Is Section 132(4A) a free getaway pass for the assessees

19 五月 2020


Search under Section 132 of the Income-tax Act, 1961 (“IT Act”) is conducted to unearth cases of assessees with undisclosed income and is always considered as invasion of privacy by the assessees on whom it is conducted. The assessees also fear search because information found during search will not only affect that assessment year but would also empower Authorities to conduct Assessment/Reassessment proceedings for preceding six years.

Section 132(4A), empowers an Assessing Officer to presume that anything that is found in searched premises belongs to the occupant of such premises. However, this power to presume is not absolute in the hands of the Assessing Officer, in that the presumption is rebuttable. This Article attempts to elucidate the scope and extent of the presumption contained in Section 132(4A) in light of a recent judgement of Allahabad High Court in the case Ajay Gupta v. Commissioner of Income Tax 1 .

Section 132(4A) extracted 2

“(4A) Where any books of account, other documents, money, bullion, jewellery or other valuable article or thing are or is found in the possession or control of any person in the course of a search, it may be presumed-

  • that such books of account, other documents, money, bullion, jewellery or other valuable article or thing belong or belongs to such person;
  • that the contents of such books of account and other documents are true; and
  • that the signature and every other part of such books of account and other documents which purport to be in the handwriting of any particular person or which may reasonably be assumed to have been signed by, or to be in the handwriting of, any particular person, are in that person's handwriting, and in the case of a document stamped, executed or attested, that it was duly stamped and executed or attested by the person by whom it purports to have been so executed or attested.”

Before insertion of this sub-section, the onus of proving that the books of account, other documents, money, bullion, jewellery, etc. found in the possession or control of a person in the course of a search belonged to that person, was on the Income-tax Department. After insertion of sub-section 4A, the expression “may be presumed” enables an Assessing Officer to raise a rebuttable presumption.

In Shorter Oxford English Dictionary, it is mentioned that, in law ‘presume’ means ‘to take as proved until evidence to the contrary is forthcoming’. Therefore, it is clear that the onus is on the person searched to rebut the presumption and prove it otherwise. Now the question that arises for consideration is whether mere denial that the documents found during search do not belong to an assessee can be considered as a possible rebuttal to prove the presumption wrong and whether the use of the phrase ‘may be presumed’ plants a discretion on the Assessing Officer to invoke the presumption only based on evidence. Precisely this issue was considered in Ajay Gupta case.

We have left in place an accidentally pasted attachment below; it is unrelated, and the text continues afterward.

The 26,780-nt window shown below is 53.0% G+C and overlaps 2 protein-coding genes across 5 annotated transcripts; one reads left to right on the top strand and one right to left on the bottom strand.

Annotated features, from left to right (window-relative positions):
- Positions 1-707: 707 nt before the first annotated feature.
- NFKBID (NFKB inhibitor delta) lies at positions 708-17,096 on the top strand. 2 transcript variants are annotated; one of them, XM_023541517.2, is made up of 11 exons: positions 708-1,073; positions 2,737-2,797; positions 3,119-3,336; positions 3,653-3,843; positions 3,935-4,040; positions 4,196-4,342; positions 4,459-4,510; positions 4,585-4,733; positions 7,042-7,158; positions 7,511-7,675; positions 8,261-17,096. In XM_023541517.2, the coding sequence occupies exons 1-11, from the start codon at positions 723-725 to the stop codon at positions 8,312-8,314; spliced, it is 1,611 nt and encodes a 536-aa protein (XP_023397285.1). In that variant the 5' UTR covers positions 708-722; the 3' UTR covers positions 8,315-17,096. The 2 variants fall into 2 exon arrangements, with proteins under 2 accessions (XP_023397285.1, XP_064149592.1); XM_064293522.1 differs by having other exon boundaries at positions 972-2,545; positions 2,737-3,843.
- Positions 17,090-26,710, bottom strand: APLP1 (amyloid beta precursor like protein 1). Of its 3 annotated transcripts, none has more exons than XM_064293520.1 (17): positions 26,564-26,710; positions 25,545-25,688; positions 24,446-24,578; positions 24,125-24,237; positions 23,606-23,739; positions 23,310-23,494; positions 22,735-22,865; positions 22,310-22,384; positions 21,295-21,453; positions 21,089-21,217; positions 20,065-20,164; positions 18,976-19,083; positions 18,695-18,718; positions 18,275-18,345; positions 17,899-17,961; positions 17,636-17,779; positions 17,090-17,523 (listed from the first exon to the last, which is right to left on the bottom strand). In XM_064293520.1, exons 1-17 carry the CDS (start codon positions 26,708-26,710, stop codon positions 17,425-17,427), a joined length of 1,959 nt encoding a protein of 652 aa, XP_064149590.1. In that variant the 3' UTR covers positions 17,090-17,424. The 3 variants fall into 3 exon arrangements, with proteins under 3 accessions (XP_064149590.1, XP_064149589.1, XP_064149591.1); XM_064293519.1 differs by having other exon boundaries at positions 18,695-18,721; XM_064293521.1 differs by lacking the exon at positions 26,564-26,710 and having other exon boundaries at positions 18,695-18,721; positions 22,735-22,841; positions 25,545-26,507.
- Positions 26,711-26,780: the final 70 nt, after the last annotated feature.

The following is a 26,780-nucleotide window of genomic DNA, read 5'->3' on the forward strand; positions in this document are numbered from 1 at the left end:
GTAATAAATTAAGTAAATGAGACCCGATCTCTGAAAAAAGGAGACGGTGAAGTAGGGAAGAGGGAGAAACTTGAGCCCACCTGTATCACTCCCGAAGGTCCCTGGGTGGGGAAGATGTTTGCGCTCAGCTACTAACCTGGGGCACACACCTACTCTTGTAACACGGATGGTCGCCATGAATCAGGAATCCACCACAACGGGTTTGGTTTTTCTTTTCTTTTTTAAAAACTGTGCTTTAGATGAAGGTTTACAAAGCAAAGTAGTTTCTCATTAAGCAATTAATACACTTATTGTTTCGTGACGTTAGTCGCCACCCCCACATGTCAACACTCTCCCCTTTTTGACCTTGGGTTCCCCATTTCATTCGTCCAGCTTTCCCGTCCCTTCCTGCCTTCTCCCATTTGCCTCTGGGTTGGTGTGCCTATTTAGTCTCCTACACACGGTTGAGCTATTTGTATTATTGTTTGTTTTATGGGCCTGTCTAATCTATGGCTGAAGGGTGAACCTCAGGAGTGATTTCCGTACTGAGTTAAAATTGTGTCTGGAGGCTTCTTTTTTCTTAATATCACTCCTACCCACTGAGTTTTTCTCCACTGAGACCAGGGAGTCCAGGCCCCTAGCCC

Facts and decision in Ajay Gupta v. CIT

In this case, an assessment was completed for a block period under Section 158BC based on search conducted in the residential premises and bank locker of the assessee, subsequent to which some jewellery was seized. Statements were also recorded from the assessee during the search proceedings. Additions were made by the AO to the total income of the assessee based on two papers which were found during search. The matter travelled up to the High Court.

The High Court, in this case, without considering any other factors, arrived at a finding by emphasizing only on the expression “may be presumed” provided in the Section 132(4A). The Court held that the word used in the section is “may” and not “shall” thereby making the presumption not absolute unless supported by corroborative evidence. While the Court in its judgement did mention assessee’s statement denying any knowledge about the documents found, onus was cast only on the department for not corroborating the evidences found during the search proceedings to the assessee, thereby making the presumption not eligible for addition.

Analysis of the judgement

The expression ‘may be presumed’ used in Section 132(4A), though not defined in the IT Act, can be examined from the point of view of evidence law as held by the Supreme Court in the case of Chuharmal v. CIT 3 . Section 4 of the Evidence Act, 1872 provides that whenever the expression “may presume” is provided in a statute, the Court may regard such facts as proved unless and until it is disproved, or may call proof of it. In the case of Chuharmal, the Apex Court held that the wrist watches in possession of assessee which were seized during search proceedings under the Customs Act, represented concealed income of the assessee. In arriving at the conclusion, reliance was placed on Section 110 of the Evidence Act which provides that where a person is found to be in possession of anything, the onus of proving that he was not the owner lies on such person. The Apex Court opined that while rigours of rules of evidence would not apply to the IT Act, the principles of Evidence Act may be invoked for proceedings under the IT Act. Thus, to state that the phrase ‘may be presumed’ casts onus on the Department to demonstrate why the presumption can be invoked, seems to be contrary to the law laid down by the Apex Court.